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  • Referring the collapse of the empire to the retention of feudal forms and to the action of religious animosities, Hegel looked forward to reorganization by a central power (Austria) wielding the imperial army, and by a representative body elected by the geographical districts of the empire.

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  • In 1918 she received the founder's medal of the Royal Geographical Society.

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  • There is no ancient geographical term that covers all this area.

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  • Notwithstanding its small size, Palestine presents a variety of geographical detail so unusual as to be in itself sufficient to mark it out as a country of especial interest.

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  • These are separated by a very ambiguous frontier, and have their geographical and political links to the south and north respectively.

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  • It is to be observed, however, that the meaning of geographical and ethnical terms for culture in general must be properly tested - the term " Phoenician " is a conspicuous case in point.

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  • A map of the boundary will be found in the Geographical Journal (1907), xxix.

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  • In the course of the 17th century the port became the great 1 Dr Carlos Finlay of Havana, arguing from the coincidence between the climatic limitation of yellow fever and the geographical limitation of the mosquito, urged (1881 sqq.) that there was some relation between the disease and the insect.

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  • The second Afghan war of 1878-80 afforded an opportunity for the extension of wide geographical surveys on a scientific basis.

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  • The bond is geographical and political rather than racial.

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  • The geographical divisions of the country are created by the basins of its chief rivers, the Kabul, the Helmund, the Hari Rud and the Oxus.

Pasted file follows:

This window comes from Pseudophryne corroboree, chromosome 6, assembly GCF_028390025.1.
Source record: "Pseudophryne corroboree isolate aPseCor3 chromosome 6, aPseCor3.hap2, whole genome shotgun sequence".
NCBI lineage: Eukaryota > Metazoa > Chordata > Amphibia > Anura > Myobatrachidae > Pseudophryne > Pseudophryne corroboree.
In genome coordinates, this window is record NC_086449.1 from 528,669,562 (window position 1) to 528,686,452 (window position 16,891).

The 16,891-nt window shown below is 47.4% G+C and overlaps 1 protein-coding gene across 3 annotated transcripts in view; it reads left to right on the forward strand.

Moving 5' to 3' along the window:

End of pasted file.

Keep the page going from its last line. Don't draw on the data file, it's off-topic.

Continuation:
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  • The highlands which shut off the Turkestan provinces from Southern Afghanistan have afforded the best opportunities for geological investigation, and as might be expected from their geographical position, the general result of the examination of exposed sections leads to the identification of geological affinity with Himalayan, Indian and Persian regions.

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  • This chain may be regarded as a single geographical feature, forming one of the principal watersheds of the peninsula, the waters to the north draining chiefly into the Nerbudda and the Ganges, those to the south into the Tapti, the Mahanadi, the Godavari and some smaller streams. In a meteorolgical point of view it is of considerable importance.

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  • Unlike many other large geographical areas, India is remarkable for having no distinctive botanical features peculiar to itself.

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  • The following account of the earlier period follows the main outlines of the traditional facts, corrected as far as possible by the inscriptional record; and further details will be found in the separate biographical, racial and linguistic articles, and those on the geographical areas into which India is administratively divided.

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  • Its original use was the determination of geographical latitudes in the field work of geodetic operations; more recently it has been extensively employed for the determination S of variation of latitude, at fixed stations, under the auspices of the International Geodetic Bureau, and for the astronomical determination of the constant of aberration.

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  • But as yet the idea of unity made but little headway, for southern Italy was too widely separated by geographical conditions, history, tradition and custom from the rest of the peninsula, and the majority of the Liberals - themselves a minority of the population - merely aspired to a constitutional Neapolitan monarchy, possibly forming part of a confederation of Italian states.

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  • The remaining fifty-three years of his life were spent in London, and were devoted to geographical research chiefly among the materials in the East India House.

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  • His most valuable works include the Bengal Atlas (1779), the first approximately correct map of India (1783), the Geographical System of Herodotus (1800), the Comparative Geography of Western Asia (1831), and important studies on the geography of northern Africa - in introductions to the Travels of Mungo Park and Hornemann - and the currents of the Atlantic and Indian Oceans.

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  • A study of their geographical distribution has demonstrated that the islands may be divided into fairly well-marked groups, in each of which the birds show a degree of specialization closely correlated with diversity of environment and completeness and probable duration of separation from adjacent groups.